Commission Extends Gambling Harm Consultation

Commission Extends Gambling Harm Consultation

The UK’s Gambling Commission has decided to push the deadline for submissions to its consultation on remote customer interaction in the territory owing to a higher-than-expected response after its launch in November.

The consultation, led by the regulator, opened on November 3 and concentrated on gambling and intervention affordability and asked for feedback and opinion from gambling customers, people with experience of gambling problems, and industry stakeholders.

Those being questioned are asked about stronger online operators’ requirements to identify players who may well be at risk of gambling-related harm. The study also points at what can be done in terms of preventative action while improved affordability checks for vulnerable customers are also on the cards.

Consultation Deadline Shifted, Operators Need to Improve

Encouragingly, engagement with the Gambling Commission regarding this consultation has been very high. Due to this, the regulator has extended its call for evidence by a month from early January to February 9.

The extension to the consultation and its call for evidence now gives more time for detailed feedback to be analysed and allows the study to gain its conclusions from a stronger evidence base.

Operators under the Gambling Commission’s auspices already possess the ability to identify customers who may be at risk of gambling harm, but recent evidence has suggested that those within the industry have not always used their ability well enough to make a positive impact. Feedback on potential improvement is therefore very necessary now.

The Commission is pointing at their operators’ relative lack of action in the past regarding vulnerable customers. The regulator is also aiming to encourage operators to introduce stronger requirements, including absolutely defined affordability assessments at thresholds set by the Gambling Commission itself.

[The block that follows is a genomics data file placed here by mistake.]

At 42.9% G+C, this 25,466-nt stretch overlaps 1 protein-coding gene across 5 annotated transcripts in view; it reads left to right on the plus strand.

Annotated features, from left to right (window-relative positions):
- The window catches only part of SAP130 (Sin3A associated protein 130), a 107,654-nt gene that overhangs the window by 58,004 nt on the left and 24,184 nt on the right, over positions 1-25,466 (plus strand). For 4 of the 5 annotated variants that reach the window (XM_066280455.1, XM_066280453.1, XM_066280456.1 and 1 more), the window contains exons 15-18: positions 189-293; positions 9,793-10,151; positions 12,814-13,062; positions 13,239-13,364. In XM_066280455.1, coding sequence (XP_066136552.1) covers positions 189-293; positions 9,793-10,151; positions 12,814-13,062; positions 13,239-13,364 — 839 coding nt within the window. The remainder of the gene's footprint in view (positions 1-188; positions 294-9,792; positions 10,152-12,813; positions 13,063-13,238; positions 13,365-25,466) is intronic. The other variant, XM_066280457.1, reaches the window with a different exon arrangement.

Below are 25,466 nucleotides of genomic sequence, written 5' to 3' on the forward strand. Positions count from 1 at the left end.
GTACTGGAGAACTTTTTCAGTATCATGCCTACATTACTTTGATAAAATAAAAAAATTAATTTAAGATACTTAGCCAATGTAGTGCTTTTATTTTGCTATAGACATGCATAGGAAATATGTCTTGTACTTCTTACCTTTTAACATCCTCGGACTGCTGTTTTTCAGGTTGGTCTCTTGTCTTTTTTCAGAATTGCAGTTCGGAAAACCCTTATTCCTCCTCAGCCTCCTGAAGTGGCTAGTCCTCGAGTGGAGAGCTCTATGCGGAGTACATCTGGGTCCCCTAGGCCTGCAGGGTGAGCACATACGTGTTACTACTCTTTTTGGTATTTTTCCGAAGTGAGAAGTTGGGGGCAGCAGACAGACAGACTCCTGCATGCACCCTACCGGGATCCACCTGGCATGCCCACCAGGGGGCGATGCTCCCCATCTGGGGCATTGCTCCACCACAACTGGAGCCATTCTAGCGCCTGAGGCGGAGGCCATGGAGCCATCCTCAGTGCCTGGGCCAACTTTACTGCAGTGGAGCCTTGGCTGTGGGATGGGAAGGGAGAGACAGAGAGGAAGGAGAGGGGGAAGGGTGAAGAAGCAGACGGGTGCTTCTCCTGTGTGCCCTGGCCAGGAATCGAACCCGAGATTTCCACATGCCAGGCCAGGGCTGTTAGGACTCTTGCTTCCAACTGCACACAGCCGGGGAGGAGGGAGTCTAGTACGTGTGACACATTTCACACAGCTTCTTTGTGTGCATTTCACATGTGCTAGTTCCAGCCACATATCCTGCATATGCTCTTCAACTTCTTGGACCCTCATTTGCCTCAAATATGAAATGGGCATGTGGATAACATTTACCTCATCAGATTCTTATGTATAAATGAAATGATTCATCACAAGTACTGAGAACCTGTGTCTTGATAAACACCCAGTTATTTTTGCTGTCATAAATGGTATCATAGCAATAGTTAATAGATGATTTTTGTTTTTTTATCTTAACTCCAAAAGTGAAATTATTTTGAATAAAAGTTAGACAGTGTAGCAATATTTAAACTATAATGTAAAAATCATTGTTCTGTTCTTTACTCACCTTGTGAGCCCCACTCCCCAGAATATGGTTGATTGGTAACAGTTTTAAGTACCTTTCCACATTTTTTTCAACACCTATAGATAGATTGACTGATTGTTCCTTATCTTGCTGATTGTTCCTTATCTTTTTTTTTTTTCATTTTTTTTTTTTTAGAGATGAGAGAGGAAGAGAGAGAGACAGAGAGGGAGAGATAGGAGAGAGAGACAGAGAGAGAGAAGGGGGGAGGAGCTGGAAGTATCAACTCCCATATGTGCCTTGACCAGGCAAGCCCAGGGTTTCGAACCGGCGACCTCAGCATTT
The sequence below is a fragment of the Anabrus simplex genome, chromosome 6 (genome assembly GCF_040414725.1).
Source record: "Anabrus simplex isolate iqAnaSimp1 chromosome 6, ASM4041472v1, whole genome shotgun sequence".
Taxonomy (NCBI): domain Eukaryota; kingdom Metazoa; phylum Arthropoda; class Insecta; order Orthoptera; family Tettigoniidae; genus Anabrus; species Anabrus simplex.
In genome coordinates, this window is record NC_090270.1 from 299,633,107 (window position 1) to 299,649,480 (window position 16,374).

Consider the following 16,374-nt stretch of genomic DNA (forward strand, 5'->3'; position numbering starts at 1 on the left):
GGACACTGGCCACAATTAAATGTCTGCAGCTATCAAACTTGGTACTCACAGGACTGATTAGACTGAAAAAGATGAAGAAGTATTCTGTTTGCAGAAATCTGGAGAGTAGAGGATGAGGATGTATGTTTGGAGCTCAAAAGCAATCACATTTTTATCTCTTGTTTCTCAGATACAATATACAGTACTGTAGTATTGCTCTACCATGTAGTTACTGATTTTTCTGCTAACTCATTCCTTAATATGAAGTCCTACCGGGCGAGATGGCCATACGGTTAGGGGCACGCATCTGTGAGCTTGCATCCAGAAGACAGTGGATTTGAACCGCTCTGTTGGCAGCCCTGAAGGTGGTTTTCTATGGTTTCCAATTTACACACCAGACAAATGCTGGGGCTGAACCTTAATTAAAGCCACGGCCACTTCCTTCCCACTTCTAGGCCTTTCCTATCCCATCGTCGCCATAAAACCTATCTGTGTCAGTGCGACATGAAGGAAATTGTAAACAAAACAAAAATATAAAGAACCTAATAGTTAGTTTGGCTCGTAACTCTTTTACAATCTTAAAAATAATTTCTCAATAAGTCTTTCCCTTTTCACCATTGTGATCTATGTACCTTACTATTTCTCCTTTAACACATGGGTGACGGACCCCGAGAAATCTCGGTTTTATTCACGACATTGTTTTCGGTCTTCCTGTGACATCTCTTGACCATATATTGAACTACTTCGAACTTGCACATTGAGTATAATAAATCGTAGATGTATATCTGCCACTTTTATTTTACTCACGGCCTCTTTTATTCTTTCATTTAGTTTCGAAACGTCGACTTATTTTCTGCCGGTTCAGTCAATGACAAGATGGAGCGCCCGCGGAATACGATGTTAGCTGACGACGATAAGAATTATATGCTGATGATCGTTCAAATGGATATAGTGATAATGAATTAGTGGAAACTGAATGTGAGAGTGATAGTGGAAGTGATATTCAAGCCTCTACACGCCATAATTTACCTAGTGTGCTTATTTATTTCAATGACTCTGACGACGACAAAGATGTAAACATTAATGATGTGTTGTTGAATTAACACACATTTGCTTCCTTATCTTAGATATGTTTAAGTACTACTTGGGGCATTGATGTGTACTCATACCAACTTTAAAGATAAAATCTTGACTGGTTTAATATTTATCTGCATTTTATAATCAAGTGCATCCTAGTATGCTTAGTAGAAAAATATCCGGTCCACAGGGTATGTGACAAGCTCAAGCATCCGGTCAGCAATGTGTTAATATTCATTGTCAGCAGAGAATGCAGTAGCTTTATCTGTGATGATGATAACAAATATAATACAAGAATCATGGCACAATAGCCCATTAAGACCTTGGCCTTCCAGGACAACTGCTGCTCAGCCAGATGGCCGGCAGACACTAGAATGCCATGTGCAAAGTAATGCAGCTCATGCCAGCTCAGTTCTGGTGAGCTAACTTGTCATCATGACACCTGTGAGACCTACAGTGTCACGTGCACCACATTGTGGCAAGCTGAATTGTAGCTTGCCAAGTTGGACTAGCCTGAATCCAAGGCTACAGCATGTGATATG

Stakeholders to Help Decide Thresholds

The Gambling Commission, which to be very fair, has done more than most regulators around the world to improve security in its territory over the past few years, is now looking to gain insights via industry stakeholder opinions.

Those opinions will include what operators themselves believe the affordability thresholds should be, along with how the associated checks should take place, and finally, how gambling companies should be expected to protect their customers after assessments have been completed.

Regulator Not Losing Focus on Consumers

While as usual there is much talk and a lot of focus on how operators will be involved in this consultation, the Gambling Commission has been at pains to remind us all that there will be a sharp focus on feedback from customers.

The regulator, it appears, wishes to gather information on how its operators should accurately identify any vulnerability within customer bases while also ensuring that gambling is affordable along with knowing how and well operators will take action on behalf of players.

The Commission seems to be clear on the need for gambling operators to take action, while the regulator itself knows it has to set clear requirements and consistent standards.

The current consultation aims for the Gambling Commission to have a very open discussion with those in the gambling industry, the sector’s customers, people with what they call “lived experience,” and other stakeholders.

This is all to make sure a balance is struck between allowing players the freedom to enjoy gambling while putting protections in place to prevent harm.

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